Then, make sure to interact with the pet on several occasions if possible. "Finding the ideal match should be approached as an enjoyable process that may span several weeks rather than a 'one-stop shop,'" says Gail Buchwald, senior vice president of the ASPCA Adoption Center and Mobile Clinic Outreach Program.
Before bringing the pet home, stock up on all necessary supplies, including food, toys, and bedding, and schedule a veterinary appointment.
HANDLING PET INTRODUCTIONS
You will need to take extra care introducing your new pet to his environment and animal companions.
Introductions for dogs should ideally begin in the shelter, where they can meet on neutral territory. That way, you can watch the dogs interact without one getting defensive of his space, toys, or food. Both Bailey and Addie went to the shelter to meet Barkley. "I had to be sure that my guys were going to feel safe and comfortable," Jane says. When Addie–who tends to be grumpy and has a history of negative interactions with other animals–began "wagging her tail around like a propeller on a helicopter," Jane knew Barkley was the perfect choice. If taking your current dog to the shelter is not possible, introduce the dogs outside your home, but not in an area where your current dog could feel territorial (like your backyard).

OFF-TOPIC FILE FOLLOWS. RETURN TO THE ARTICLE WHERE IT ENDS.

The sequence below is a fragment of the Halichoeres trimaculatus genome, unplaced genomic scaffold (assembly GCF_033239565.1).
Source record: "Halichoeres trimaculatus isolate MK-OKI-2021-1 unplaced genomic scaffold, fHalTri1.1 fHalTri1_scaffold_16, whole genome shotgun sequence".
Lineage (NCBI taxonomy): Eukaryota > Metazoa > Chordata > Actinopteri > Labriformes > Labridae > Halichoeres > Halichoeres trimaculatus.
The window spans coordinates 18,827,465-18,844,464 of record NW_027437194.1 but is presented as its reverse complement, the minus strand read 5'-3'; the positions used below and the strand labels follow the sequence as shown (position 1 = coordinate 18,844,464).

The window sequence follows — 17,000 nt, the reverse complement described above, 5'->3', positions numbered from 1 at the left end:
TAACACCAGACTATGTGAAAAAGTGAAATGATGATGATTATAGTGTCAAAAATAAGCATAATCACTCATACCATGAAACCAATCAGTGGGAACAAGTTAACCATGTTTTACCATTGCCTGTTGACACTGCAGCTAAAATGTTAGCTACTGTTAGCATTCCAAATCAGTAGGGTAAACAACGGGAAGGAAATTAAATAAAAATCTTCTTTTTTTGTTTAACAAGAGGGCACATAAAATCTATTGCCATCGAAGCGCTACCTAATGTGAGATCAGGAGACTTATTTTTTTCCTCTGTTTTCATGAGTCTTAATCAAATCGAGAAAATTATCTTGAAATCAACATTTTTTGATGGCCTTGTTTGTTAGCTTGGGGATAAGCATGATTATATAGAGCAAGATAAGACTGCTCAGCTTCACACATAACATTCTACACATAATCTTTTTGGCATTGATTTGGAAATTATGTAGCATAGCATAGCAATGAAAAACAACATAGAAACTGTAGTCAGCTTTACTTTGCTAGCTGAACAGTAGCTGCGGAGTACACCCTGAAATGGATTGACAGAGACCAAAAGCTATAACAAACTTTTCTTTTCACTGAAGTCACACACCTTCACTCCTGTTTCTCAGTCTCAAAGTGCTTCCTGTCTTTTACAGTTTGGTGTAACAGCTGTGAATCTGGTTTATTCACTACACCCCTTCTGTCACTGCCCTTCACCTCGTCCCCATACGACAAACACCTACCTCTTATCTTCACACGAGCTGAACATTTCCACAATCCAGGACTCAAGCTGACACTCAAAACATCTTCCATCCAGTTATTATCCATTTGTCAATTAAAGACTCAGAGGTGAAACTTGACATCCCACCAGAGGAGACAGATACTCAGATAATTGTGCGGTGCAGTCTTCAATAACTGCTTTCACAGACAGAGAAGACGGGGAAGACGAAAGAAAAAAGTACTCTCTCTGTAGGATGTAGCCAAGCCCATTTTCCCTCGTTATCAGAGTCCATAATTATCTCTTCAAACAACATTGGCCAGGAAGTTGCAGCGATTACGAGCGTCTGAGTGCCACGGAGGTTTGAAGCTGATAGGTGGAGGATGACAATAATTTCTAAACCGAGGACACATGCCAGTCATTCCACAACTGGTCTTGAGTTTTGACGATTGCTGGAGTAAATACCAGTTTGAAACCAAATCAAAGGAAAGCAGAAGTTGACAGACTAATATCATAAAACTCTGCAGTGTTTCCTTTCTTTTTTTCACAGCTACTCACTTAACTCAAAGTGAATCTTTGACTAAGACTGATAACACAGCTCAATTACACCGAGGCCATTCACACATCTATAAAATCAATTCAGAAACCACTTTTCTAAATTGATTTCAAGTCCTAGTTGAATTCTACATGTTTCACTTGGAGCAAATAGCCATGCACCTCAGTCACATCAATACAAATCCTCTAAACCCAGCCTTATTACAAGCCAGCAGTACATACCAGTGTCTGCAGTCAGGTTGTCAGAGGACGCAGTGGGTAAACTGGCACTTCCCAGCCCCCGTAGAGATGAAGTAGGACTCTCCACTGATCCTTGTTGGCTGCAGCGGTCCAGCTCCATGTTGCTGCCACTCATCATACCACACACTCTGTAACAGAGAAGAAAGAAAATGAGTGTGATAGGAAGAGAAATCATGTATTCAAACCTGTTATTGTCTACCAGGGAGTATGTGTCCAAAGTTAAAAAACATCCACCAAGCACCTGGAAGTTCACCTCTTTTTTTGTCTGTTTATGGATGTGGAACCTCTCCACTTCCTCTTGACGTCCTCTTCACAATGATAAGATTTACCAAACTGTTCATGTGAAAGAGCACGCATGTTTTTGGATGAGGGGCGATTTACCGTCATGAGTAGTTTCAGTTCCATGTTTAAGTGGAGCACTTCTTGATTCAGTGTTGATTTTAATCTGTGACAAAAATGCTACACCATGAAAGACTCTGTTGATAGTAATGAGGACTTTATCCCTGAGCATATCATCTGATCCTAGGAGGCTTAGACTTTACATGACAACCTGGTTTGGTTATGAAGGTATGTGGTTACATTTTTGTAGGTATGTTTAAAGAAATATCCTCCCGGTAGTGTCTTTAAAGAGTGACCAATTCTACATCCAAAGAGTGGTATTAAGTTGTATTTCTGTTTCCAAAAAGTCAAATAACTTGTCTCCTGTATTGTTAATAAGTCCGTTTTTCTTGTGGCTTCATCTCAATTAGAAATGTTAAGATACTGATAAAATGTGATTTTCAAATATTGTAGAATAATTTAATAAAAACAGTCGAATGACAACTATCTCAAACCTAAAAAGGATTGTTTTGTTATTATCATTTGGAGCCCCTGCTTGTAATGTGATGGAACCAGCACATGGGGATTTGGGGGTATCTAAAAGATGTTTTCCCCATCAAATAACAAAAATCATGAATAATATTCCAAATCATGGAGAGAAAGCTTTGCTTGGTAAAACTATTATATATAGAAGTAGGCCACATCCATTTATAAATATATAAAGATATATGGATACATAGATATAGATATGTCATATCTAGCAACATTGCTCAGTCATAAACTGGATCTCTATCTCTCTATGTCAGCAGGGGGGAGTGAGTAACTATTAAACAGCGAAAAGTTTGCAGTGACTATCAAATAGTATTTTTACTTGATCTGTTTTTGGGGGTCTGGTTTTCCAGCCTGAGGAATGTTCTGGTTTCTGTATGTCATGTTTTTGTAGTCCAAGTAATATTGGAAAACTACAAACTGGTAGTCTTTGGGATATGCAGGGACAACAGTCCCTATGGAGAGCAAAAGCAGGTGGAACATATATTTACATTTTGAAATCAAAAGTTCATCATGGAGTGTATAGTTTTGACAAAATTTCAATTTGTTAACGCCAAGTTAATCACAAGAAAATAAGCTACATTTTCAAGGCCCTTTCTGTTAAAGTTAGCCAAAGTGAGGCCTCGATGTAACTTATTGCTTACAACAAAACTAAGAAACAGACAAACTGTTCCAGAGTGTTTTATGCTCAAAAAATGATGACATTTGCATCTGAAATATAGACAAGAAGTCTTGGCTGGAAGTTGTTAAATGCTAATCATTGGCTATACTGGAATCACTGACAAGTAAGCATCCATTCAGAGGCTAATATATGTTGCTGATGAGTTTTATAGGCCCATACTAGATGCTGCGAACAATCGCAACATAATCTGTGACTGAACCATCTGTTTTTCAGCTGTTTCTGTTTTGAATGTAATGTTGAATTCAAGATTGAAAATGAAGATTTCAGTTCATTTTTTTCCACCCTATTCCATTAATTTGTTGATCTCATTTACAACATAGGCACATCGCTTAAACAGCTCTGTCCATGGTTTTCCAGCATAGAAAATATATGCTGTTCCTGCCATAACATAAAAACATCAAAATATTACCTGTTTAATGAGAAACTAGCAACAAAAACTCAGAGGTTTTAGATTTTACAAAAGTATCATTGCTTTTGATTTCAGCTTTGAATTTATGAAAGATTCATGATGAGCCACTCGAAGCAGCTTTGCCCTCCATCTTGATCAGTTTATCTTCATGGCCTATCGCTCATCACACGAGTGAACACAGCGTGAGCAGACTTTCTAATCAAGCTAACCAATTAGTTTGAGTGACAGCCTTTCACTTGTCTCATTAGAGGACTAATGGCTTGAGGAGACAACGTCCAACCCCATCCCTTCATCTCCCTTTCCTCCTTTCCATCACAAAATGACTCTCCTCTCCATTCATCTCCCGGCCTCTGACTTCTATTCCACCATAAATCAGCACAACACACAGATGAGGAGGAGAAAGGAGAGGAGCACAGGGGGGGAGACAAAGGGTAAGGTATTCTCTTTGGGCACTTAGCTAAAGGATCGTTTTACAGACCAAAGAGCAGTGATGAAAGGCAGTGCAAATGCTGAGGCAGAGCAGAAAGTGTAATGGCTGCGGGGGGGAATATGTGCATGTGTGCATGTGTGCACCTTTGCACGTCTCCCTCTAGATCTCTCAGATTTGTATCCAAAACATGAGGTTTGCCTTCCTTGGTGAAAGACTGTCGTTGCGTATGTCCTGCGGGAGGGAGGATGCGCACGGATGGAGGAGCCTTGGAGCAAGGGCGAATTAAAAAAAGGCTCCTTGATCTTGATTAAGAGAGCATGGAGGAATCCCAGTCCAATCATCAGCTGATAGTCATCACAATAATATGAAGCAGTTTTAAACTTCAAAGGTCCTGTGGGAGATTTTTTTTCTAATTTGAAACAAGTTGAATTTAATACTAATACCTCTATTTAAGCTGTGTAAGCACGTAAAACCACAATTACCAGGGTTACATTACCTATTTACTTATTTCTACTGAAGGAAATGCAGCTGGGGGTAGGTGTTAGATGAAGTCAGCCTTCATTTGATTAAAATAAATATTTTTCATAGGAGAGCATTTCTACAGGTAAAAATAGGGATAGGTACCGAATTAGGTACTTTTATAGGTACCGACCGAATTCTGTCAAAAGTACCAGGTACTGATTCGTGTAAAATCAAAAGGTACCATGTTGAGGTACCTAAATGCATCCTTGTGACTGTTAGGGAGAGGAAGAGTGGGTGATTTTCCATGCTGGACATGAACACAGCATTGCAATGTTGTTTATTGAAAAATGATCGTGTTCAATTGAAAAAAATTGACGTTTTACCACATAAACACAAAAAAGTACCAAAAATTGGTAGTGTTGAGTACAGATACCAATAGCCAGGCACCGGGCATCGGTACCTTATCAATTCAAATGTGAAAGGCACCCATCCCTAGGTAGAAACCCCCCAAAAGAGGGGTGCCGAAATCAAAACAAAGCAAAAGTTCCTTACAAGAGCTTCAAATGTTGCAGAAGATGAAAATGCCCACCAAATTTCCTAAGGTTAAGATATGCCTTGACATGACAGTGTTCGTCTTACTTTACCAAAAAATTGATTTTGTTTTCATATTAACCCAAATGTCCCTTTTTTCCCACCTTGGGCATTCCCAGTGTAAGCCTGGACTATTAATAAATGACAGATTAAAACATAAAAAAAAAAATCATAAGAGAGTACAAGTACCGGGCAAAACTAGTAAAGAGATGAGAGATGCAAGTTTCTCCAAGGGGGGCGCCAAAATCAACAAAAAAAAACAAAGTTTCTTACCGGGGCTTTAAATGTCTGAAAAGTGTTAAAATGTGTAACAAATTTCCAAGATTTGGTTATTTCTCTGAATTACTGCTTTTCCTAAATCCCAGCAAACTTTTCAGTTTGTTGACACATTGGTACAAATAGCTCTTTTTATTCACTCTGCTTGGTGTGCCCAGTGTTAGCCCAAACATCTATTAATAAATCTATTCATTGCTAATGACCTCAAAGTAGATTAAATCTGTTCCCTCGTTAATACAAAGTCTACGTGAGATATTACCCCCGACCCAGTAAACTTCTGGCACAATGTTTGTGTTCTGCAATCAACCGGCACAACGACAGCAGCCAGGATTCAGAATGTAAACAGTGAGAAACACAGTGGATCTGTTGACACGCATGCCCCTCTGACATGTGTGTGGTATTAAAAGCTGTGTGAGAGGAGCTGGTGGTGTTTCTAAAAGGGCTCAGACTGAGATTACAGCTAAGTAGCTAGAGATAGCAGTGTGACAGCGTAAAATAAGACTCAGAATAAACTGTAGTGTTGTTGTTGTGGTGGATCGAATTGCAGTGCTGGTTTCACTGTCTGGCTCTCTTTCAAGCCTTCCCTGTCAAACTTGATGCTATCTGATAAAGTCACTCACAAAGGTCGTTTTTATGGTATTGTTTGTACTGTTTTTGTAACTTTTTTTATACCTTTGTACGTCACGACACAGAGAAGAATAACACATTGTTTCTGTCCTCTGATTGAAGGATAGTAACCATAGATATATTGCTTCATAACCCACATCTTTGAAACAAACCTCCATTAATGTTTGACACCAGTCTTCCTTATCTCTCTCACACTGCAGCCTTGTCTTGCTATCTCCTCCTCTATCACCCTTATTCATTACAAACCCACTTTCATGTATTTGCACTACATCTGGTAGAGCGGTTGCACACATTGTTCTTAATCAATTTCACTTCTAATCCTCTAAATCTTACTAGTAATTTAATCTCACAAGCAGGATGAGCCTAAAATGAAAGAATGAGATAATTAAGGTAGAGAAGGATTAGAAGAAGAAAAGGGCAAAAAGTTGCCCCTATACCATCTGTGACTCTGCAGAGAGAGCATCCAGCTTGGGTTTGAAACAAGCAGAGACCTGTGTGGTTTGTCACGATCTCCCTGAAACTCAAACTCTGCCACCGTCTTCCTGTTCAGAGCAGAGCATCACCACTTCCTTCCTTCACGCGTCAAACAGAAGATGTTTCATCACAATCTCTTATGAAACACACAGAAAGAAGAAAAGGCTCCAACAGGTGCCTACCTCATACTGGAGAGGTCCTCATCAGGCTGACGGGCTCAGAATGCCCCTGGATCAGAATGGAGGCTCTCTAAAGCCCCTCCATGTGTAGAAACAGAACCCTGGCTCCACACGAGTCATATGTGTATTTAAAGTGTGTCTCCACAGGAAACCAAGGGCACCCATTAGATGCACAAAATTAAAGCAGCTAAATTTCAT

Buchwald does not recommend bringing your current cat to meet a new pet at a shelter. Instead, keep the cats separated at home for one or two weeks. Gradually introduce them to each others' scents by rubbing a paper towel over one pet and letting the other cat have a sniff.
For all pets, confine them to individual rooms or by using baby gates so you can monitor their behavior before they are close enough to potentially harm each other. Most important, never allow the pets to be alone unsupervised until you are certain of how they will interact, and make sure each pet has a safe spot to use as a retreat from the other. Keep introductions brief, and interrupt them at the first sign of conflict. The new pet should be allowed to explore the house without any of your other pets around.
Ask your veterinarian or an animal behavior specialist for specific advice about introducing your pets.
About a month after being adopted, Barkley has quickly become integrated into the Schwocho pack, sharing Bailey's favorite ball and perking up Addie. Adding a new pet as a companion for your current dog or cat can strengthen the bond you have with your pets and, in the process, make all your lives more fun.
Keeping Your Pets Healthy
Shelter animals are usually tested for infections, but to be safe, check with the shelter and your veterinarian to make sure your new pet is free of such conditions. Testing is especially important for cats, who can carry feline leukemia and feline immunodeficiency viruses, which are both easily transmitted between cats and are eventually fatal. Even if your pets are different species, they could still share diseases or parasites with each other and with you. Ideally, keep pets separated for at least a week (preferably until lab work comes back) so your new pet is less likely to infect your other pets